I'm know that in the higher grades of judo you start learning more self defence such as the 21 Kodokan Goshin Jutsu techniques, but you are still missing parts like what was described above and more, multiple attackers, etc. I'm sure that this will come in a while but it will take longer.

    This has less to do with what techniques a system has and much more to do with the attitude and little things that are empasied in the system. When you train a sport, there are many more rules that are emphasied during practice that people get into their habit, but when you train a system that is geared for self defence you'll get into a "self defence thinking" much faster.

    I'm not saying that self defence folks can't do sports, and even do them well, nor am I saying that sports folk can't do self defence, I'm just saying that you are best at what you have trained for the most.

    I'm not trying to dis judo in any way, it's an excellent martial art, all I'm saying is that it is not the fastest way to learn self defence.

    I'm not saying that judo people can't hold their ground in a fight, I've seen them do it, by all means, I'm just saying that there are a lot of things in a fight that are not emphasised in a judo system and if they are it's usually after some time or just on the side as a fun thing to do every now and again.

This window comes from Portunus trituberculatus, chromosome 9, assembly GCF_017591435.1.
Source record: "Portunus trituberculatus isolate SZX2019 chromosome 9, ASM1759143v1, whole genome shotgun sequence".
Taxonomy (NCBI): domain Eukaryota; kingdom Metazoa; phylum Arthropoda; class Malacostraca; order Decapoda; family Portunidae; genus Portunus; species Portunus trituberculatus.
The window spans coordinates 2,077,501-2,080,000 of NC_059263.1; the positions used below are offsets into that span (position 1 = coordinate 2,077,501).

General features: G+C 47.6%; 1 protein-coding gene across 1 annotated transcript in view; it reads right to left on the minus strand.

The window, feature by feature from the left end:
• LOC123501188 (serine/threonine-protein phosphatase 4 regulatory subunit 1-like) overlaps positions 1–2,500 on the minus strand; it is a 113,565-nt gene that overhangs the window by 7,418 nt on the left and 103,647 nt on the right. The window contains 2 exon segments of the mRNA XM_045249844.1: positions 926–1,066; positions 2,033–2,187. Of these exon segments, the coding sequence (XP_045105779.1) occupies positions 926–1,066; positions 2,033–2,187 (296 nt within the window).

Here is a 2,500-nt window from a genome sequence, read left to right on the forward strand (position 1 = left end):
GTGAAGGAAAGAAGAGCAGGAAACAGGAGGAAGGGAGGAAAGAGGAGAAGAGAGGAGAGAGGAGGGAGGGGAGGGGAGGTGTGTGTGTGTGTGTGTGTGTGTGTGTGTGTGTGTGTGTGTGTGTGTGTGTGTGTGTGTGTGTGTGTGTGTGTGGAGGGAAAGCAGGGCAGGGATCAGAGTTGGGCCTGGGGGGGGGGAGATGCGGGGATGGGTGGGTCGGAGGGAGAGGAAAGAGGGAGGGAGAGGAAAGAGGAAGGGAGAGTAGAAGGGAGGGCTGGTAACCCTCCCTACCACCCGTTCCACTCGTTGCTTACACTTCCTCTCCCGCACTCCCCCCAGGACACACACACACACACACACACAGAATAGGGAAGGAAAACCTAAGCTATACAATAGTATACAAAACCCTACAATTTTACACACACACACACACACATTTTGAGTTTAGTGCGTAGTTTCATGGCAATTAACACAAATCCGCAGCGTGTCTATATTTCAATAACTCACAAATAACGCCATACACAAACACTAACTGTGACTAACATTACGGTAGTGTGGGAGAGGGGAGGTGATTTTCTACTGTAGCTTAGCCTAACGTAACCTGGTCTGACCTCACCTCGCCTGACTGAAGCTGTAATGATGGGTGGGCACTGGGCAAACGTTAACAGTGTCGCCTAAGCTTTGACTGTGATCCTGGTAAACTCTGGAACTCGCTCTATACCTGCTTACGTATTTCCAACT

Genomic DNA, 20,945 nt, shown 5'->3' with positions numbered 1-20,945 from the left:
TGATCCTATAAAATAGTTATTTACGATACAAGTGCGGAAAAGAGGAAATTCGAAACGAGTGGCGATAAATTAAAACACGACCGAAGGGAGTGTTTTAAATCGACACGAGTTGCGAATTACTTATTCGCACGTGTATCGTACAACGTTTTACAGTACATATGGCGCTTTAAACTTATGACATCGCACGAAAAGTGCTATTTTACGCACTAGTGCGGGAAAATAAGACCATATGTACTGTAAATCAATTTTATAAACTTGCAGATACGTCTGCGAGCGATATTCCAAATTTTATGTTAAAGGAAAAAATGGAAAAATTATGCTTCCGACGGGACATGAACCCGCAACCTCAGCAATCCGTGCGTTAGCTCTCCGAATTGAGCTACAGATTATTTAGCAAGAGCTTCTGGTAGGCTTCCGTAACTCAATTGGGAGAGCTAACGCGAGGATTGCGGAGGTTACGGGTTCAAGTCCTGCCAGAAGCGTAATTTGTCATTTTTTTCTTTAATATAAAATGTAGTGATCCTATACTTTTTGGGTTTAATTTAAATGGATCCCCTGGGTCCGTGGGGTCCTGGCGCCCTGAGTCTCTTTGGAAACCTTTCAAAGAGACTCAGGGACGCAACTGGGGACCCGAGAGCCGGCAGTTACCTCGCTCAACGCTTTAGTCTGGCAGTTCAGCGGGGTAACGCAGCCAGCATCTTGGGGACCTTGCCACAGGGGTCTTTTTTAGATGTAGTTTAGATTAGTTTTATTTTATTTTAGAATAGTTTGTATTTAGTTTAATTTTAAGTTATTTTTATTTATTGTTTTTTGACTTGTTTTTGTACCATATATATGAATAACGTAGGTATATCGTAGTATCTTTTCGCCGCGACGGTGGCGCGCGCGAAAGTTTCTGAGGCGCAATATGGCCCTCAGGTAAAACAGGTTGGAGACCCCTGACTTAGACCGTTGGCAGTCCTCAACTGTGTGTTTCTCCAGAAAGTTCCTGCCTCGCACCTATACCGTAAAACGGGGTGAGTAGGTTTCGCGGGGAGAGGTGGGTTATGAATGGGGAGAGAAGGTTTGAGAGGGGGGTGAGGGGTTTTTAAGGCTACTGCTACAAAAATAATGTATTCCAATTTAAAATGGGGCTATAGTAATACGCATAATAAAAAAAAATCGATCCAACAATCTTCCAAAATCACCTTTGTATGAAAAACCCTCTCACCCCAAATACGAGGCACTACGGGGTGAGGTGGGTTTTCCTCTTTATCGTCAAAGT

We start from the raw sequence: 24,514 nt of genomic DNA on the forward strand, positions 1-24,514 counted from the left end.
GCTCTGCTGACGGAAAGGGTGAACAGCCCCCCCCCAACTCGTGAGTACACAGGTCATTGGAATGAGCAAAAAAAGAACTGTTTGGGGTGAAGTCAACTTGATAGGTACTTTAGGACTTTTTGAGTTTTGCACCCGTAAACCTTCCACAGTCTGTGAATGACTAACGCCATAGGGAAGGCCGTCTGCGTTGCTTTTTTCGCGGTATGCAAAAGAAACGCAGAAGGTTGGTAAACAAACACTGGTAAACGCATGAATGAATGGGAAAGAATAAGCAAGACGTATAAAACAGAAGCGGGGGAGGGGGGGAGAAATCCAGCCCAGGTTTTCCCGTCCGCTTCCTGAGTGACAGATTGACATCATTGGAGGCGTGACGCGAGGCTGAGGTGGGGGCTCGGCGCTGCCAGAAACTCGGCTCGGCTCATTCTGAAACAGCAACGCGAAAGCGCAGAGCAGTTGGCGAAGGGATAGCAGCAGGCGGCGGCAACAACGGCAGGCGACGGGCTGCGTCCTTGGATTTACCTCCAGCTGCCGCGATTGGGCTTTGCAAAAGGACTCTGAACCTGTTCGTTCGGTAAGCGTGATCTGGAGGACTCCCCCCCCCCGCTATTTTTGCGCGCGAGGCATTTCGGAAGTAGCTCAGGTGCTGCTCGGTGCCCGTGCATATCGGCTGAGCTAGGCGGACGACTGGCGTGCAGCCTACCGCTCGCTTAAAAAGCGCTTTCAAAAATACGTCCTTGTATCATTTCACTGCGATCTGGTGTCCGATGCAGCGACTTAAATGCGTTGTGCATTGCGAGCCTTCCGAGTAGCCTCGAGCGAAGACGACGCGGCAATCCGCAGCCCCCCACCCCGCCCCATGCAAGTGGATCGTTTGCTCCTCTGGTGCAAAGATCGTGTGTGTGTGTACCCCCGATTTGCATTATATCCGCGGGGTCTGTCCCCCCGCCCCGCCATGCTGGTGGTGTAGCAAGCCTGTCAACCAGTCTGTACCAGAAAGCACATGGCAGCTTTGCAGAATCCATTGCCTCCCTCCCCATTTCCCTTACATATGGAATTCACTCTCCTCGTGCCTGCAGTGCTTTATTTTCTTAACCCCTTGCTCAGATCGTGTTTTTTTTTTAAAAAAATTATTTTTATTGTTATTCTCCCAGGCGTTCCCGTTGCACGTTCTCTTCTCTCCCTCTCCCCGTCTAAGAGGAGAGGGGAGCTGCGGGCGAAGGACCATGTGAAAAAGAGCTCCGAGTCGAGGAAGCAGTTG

5. TheMasterSword

    TheMasterSword Cunning Linguist

    One thing I have realized is that those armlocks that seem to leave your "soft spots" exposed are by no means a free shot in the bosac... i asked that exact same question one time and got the response "Try to hit me"... as I was placed in the lock and tried to move a quarter centimeter I immediately felt the pressure like my arm was in hell and HAD to tap.. there was no way I could strike in this position... however I understand your opinions on fighting and I cannot change that but understand a lot of these techniques WILL work (maybe I wont go to the ground in a multiple attacker scenario but thats my opinion)

    I feel that it Judo and Ju Jutsu are a perfect complement to one another not necessarily one will get you to learn self defense faster than the other...